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BILL BAILEY v. COMMONWEALTH PENNSYLVANIA (01/26/83)

decided: January 26, 1983.

BILL BAILEY, PETITIONER
v.
COMMONWEALTH OF PENNSYLVANIA, UNEMPLOYMENT COMPENSATION BOARD OF REVIEW, RESPONDENT



Appeal from the Order of the Unemployment Compensation Board of Review in the case of In Re: Claim of Bill Bailey, No. B-190262.

COUNSEL

Stephen F. Gold, for petitioner.

William J. Kennedy, Associate Counsel, with him, Richard L. Cole, Jr., Chief Counsel, for respondent.

Judges Blatt, Williams, Jr. and Craig, sitting as a panel of three. Opinion by Judge Williams, Jr.

Author: Williams

[ 71 Pa. Commw. Page 386]

Bill Bailey (claimant) has appealed from an order of the Unemployment Compensation Board of Review (Board) denying him benefits. The Board concluded that the claimant had been discharged from his employment for an act constituting willful misconduct under Section 402(e) of the Unemployment Compensation Law (Law).*fn1

The claimant was last employed as a route technician for Terminix International, Inc. On July 9, 1980, the claimant was discharged following the employer's discovery of a modified straight-razor among the claimant's effects in the company truck that was assigned to him.

At the hearing before the referee, the employer testified, without contest from the claimant, that the company had a rule against employees having deadly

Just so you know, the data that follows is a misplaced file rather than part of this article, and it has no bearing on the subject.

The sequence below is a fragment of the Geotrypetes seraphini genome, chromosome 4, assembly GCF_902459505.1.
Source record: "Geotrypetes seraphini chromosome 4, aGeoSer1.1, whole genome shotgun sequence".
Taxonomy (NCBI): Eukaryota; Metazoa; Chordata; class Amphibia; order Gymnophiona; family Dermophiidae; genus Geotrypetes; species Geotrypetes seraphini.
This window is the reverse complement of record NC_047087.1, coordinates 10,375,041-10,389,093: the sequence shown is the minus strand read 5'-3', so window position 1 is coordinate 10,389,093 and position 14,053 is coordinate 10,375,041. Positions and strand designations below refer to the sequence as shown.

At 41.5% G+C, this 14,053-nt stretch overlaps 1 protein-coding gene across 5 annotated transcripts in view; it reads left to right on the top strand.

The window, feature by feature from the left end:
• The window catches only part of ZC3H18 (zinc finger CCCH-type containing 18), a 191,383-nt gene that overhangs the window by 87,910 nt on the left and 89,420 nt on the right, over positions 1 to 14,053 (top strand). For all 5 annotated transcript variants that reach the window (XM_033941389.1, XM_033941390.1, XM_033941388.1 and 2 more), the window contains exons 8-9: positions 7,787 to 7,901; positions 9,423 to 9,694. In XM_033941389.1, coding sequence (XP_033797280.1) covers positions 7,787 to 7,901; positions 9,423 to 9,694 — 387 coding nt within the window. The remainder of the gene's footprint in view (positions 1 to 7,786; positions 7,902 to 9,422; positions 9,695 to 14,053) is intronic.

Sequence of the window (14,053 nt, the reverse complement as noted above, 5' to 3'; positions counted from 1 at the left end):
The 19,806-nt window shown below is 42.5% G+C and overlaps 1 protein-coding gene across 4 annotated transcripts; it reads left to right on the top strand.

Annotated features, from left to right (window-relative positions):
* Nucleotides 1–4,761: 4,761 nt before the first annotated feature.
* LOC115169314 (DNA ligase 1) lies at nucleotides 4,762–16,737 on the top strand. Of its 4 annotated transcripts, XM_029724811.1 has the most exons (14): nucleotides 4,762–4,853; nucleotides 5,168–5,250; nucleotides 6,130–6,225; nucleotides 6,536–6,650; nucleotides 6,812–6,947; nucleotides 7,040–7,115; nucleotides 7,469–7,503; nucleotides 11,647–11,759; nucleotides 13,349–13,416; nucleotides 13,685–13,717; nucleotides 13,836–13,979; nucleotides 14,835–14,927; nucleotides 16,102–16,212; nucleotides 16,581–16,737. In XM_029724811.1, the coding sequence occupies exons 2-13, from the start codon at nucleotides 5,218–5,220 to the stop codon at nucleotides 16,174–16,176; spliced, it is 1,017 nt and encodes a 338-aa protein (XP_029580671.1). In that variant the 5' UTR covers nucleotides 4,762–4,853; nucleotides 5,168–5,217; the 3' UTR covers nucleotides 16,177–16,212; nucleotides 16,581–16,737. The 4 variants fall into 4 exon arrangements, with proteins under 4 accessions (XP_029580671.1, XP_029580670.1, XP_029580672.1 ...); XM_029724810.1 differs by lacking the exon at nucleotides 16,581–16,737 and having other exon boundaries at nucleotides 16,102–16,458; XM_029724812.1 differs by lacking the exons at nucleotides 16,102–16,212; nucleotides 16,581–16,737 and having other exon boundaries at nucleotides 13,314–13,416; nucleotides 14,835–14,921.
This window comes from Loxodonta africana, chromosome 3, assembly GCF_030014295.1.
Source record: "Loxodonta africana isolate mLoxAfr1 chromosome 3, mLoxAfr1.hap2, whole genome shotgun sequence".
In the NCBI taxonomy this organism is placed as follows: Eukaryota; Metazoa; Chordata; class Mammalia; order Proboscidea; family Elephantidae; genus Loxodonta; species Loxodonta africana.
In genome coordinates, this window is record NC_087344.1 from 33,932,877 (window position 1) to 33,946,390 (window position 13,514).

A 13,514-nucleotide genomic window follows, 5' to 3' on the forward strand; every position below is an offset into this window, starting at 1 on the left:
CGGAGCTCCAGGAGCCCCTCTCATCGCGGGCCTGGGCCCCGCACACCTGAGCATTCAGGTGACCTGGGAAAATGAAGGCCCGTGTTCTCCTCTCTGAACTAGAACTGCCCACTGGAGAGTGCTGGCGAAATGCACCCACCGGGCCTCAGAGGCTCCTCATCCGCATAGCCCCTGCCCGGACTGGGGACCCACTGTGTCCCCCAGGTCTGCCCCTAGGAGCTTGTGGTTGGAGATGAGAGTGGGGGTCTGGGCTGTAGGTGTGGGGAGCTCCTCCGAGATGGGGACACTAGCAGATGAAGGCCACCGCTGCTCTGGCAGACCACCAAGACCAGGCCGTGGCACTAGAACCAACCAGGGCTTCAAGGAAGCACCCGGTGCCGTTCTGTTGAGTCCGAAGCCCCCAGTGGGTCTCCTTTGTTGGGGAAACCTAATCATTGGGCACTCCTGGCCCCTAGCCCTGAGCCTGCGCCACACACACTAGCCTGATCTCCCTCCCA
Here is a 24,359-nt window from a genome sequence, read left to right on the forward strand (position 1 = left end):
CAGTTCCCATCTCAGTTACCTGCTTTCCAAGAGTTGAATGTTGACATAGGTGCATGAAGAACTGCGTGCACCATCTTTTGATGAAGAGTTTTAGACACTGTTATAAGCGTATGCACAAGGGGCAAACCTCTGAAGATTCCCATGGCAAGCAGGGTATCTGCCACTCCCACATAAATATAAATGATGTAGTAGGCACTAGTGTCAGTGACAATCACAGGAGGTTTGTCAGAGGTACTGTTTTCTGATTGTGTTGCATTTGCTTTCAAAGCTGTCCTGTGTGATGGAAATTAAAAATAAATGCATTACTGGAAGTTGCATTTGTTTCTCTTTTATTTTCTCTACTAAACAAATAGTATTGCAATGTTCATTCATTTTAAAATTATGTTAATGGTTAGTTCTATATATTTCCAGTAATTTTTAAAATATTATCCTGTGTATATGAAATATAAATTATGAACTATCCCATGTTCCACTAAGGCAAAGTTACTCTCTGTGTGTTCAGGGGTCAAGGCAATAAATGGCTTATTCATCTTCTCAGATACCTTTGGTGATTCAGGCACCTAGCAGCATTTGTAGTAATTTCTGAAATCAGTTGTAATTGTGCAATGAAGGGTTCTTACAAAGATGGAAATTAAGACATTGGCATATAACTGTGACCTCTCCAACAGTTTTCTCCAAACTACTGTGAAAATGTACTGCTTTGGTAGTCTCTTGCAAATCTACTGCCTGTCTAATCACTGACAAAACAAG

[ 71 Pa. Commw. Page 387]

    weapons while working. The employer further testified that it had promulgated that rule to its workers in the employee training program. It was also the employer's testimony that the discovery of the straight-razor was the event that brought about the claimant's discharge on July 9, 1980, even though the claimant was already, as of that time, on the verge of being discharged for other reasons.

The claimant testified that he had missed the company training program and hence was not aware of the employer's rule against deadly weapons. He further testified that he had put the razor in the truck sometime previous to July 1980, and had forgotten about it. The claimant also contended, to the referee, that the actual reason for the discharge was hearsay complaints from customers, and not the discovery of the straight-razor.

Based on the testimony adduced before the referee, the Board concluded that the claimant had violated a company rule against deadly weapons. The Board also concluded that the claimant knew or should have known of the rule; that the rule violation constituted an act of willful misconduct under Section 402(e) of the Law; and that the rule violation was the reason for the claimant's discharge. The claimant's contentions were rejected by the Board as not being credible. Having made the foregoing determinations, the Board entered the order denying benefits. The instant appeal followed.

The claimant's first argument goes to the meaning and effect of the employer's record evidence. According to the claimant, the employer's own testimony shows that the discharge resulted from customer complaints about the claimant's on-the-job behavior. Based on that reading of the testimony, the claimant further argues that ...


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